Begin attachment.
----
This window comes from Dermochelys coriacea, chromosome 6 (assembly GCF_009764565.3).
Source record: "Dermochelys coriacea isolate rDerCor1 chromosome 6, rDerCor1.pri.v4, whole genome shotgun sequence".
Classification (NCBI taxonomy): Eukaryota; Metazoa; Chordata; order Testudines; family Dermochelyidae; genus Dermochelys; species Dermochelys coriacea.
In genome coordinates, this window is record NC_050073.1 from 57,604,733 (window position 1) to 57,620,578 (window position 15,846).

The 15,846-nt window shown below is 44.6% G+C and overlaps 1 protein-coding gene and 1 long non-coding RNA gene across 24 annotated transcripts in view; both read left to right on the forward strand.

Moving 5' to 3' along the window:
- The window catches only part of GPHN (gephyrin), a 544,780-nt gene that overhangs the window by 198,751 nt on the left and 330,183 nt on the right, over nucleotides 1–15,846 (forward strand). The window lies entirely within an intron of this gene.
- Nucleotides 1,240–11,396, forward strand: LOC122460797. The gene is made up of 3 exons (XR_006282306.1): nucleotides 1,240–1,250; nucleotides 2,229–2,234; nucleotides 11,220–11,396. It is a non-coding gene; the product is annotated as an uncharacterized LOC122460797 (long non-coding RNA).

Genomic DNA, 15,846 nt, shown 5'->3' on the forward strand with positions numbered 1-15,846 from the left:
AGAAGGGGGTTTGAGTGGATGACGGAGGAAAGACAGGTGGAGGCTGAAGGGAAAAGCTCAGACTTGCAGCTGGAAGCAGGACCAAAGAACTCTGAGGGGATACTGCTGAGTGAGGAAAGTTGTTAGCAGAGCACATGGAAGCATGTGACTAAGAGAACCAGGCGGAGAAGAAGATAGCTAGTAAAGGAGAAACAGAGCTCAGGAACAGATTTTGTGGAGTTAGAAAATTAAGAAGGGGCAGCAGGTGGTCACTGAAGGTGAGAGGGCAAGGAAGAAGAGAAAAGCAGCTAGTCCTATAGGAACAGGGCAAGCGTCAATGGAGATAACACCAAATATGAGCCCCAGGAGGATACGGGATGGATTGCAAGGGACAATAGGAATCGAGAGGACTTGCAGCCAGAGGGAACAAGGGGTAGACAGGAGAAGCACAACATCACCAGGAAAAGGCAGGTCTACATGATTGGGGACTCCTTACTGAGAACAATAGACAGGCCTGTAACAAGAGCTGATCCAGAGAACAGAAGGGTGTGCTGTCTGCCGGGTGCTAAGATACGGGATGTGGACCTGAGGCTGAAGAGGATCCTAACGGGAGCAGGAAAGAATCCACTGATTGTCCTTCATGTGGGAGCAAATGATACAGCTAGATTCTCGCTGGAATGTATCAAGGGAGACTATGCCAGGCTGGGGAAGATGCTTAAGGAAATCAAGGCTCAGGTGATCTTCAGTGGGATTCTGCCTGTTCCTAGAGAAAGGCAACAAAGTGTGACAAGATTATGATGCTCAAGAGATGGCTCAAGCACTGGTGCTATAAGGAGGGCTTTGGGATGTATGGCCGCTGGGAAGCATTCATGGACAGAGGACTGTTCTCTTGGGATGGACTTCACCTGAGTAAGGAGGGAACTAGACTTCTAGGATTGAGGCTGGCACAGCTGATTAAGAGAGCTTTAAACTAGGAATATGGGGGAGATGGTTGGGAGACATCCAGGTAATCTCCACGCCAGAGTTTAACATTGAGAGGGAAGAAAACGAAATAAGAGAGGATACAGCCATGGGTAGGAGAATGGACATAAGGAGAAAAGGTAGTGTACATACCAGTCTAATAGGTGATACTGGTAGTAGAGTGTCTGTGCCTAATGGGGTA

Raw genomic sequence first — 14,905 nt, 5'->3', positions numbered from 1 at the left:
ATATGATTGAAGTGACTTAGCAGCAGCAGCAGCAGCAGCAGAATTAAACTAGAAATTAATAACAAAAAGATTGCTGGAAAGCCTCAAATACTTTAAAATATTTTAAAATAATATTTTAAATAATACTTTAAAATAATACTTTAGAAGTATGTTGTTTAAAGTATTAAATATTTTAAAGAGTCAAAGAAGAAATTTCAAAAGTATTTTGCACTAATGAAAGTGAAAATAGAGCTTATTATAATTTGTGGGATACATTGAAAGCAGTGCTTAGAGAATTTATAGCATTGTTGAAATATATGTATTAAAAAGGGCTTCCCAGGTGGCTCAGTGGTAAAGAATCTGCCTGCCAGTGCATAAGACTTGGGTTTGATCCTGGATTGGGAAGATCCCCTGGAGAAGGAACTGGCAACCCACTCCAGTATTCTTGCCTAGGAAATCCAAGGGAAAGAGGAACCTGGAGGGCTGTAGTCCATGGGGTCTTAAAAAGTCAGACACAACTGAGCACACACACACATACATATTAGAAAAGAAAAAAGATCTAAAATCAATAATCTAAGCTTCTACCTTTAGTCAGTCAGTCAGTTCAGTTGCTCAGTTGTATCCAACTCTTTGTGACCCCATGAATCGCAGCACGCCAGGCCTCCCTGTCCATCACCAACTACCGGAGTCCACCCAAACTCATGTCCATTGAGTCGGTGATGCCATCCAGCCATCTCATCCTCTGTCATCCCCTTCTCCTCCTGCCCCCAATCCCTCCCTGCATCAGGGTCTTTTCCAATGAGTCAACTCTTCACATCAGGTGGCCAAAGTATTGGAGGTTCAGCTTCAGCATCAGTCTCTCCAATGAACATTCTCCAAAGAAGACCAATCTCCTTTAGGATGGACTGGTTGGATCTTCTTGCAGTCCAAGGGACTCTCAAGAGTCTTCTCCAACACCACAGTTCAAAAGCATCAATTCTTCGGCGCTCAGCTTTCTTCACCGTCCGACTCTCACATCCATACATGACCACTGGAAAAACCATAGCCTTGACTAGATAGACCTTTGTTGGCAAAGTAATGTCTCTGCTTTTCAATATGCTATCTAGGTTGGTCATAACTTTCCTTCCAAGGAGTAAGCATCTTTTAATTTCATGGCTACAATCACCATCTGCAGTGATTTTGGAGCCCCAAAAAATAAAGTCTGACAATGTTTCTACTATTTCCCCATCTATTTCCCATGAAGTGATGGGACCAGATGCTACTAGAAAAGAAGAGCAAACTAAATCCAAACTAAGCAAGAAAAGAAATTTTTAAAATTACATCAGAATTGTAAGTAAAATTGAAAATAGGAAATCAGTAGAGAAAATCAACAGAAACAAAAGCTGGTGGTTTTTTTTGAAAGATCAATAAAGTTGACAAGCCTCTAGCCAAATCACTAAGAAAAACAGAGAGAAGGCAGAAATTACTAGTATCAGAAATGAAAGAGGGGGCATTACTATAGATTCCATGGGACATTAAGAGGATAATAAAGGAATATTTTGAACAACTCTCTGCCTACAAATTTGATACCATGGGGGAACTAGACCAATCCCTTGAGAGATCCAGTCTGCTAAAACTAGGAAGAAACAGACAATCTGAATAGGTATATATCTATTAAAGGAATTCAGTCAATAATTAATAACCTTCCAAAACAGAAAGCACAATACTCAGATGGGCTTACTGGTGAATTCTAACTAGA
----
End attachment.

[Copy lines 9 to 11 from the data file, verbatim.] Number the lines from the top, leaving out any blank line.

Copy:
Genomic DNA, 15,846 nt, shown 5'->3' on the forward strand with positions numbered 1-15,846 from the left:
AGAAGGGGGTTTGAGTGGATGACGGAGGAAAGACAGGTGGAGGCTGAAGGGAAAAGCTCAGACTTGCAGCTGGAAGCAGGACCAAAGAACTCTGAGGGGATACTGCTGAGTGAGGAAAGTTGTTAGCAGAGCACATGGAAGCATGTGACTAAGAGAACCAGGCGGAGAAGAAGATAGCTAGTAAAGGAGAAACAGAGCTCAGGAACAGATTTTGTGGAGTTAGAAAATTAAGAAGGGGCAGCAGGTGGTCACTGAAGGTGAGAGGGCAAGGAAGAAGAGAAAAGCAGCTAGTCCTATAGGAACAGGGCAAGCGTCAATGGAGATAACACCAAATATGAGCCCCAGGAGGATACGGGATGGATTGCAAGGGACAATAGGAATCGAGAGGACTTGCAGCCAGAGGGAACAAGGGGTAGACAGGAGAAGCACAACATCACCAGGAAAAGGCAGGTCTACATGATTGGGGACTCCTTACTGAGAACAATAGACAGGCCTGTAACAAGAGCTGATCCAGAGAACAGAAGGGTGTGCTGTCTGCCGGGTGCTAAGATACGGGATGTGGACCTGAGGCTGAAGAGGATCCTAACGGGAGCAGGAAAGAATCCACTGATTGTCCTTCATGTGGGAGCAAATGATACAGCTAGATTCTCGCTGGAATGTATCAAGGGAGACTATGCCAGGCTGGGGAAGATGCTTAAGGAAATCAAGGCTCAGGTGATCTTCAGTGGGATTCTGCCTGTTCCTAGAGAAAGGCAACAAAGTGTGACAAGATTATGATGCTCAAGAGATGGCTCAAGCACTGGTGCTATAAGGAGGGCTTTGGGATGTATGGCCGCTGGGAAGCATTCATGGACAGAGGACTGTTCTCTTGGGATGGACTTCACCTGAGTAAGGAGGGAACTAGACTTCTAGGATTGAGGCTGGCACAGCTGATTAAGAGAGCTTTAAACTAGGAATATGGGGGAGATGGTTGGGAGACATCCAGGTAATCTCCACGCCAGAGTTTAACATTGAGAGGGAAGAAAACGAAATAAGAGAGGATACAGCCATGGGTAGGAGAATGGACATAAGGAGAAAAGGTAGTGTACATACCAGTCTAATAGGTGATACTGGTAGTAGAGTGTCTGTGCCTAATGGGGTA

Raw genomic sequence first — 14,905 nt, 5'->3', positions numbered from 1 at the left: